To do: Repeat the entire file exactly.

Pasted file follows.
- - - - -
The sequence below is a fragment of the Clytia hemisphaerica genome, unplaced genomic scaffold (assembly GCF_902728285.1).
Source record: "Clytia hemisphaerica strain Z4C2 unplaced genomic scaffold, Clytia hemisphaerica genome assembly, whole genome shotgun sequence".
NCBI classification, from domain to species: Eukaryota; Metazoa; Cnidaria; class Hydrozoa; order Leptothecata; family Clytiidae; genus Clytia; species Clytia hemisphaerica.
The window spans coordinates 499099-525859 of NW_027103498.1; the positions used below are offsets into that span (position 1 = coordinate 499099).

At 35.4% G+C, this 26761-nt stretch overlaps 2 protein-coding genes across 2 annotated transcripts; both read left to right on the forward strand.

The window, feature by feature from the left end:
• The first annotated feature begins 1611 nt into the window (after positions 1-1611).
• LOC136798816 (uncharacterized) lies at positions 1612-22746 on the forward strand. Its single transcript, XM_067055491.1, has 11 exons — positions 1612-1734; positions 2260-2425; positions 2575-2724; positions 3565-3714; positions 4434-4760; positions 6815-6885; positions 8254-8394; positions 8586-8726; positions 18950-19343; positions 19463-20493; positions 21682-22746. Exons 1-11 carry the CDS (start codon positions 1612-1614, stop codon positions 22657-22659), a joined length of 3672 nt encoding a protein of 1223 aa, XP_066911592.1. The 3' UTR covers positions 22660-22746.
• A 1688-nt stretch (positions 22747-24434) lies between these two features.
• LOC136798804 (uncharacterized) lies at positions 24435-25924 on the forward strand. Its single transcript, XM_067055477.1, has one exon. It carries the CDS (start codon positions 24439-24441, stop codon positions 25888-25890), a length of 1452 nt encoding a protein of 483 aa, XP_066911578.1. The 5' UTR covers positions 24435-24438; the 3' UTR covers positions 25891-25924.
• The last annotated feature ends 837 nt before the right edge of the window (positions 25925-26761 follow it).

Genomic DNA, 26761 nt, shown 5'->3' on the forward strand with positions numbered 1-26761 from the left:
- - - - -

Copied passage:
The sequence below is a fragment of the Clytia hemisphaerica genome, unplaced genomic scaffold (assembly GCF_902728285.1).
Source record: "Clytia hemisphaerica strain Z4C2 unplaced genomic scaffold, Clytia hemisphaerica genome assembly, whole genome shotgun sequence".
NCBI classification, from domain to species: Eukaryota; Metazoa; Cnidaria; class Hydrozoa; order Leptothecata; family Clytiidae; genus Clytia; species Clytia hemisphaerica.
The window spans coordinates 499099-525859 of NW_027103498.1; the positions used below are offsets into that span (position 1 = coordinate 499099).

At 35.4% G+C, this 26761-nt stretch overlaps 2 protein-coding genes across 2 annotated transcripts; both read left to right on the forward strand.

The window, feature by feature from the left end:
• The first annotated feature begins 1611 nt into the window (after positions 1-1611).
• LOC136798816 (uncharacterized) lies at positions 1612-22746 on the forward strand. Its single transcript, XM_067055491.1, has 11 exons — positions 1612-1734; positions 2260-2425; positions 2575-2724; positions 3565-3714; positions 4434-4760; positions 6815-6885; positions 8254-8394; positions 8586-8726; positions 18950-19343; positions 19463-20493; positions 21682-22746. Exons 1-11 carry the CDS (start codon positions 1612-1614, stop codon positions 22657-22659), a joined length of 3672 nt encoding a protein of 1223 aa, XP_066911592.1. The 3' UTR covers positions 22660-22746.
• A 1688-nt stretch (positions 22747-24434) lies between these two features.
• LOC136798804 (uncharacterized) lies at positions 24435-25924 on the forward strand. Its single transcript, XM_067055477.1, has one exon. It carries the CDS (start codon positions 24439-24441, stop codon positions 25888-25890), a length of 1452 nt encoding a protein of 483 aa, XP_066911578.1. The 5' UTR covers positions 24435-24438; the 3' UTR covers positions 25891-25924.
• The last annotated feature ends 837 nt before the right edge of the window (positions 25925-26761 follow it).

Genomic DNA, 26761 nt, shown 5'->3' on the forward strand with positions numbered 1-26761 from the left: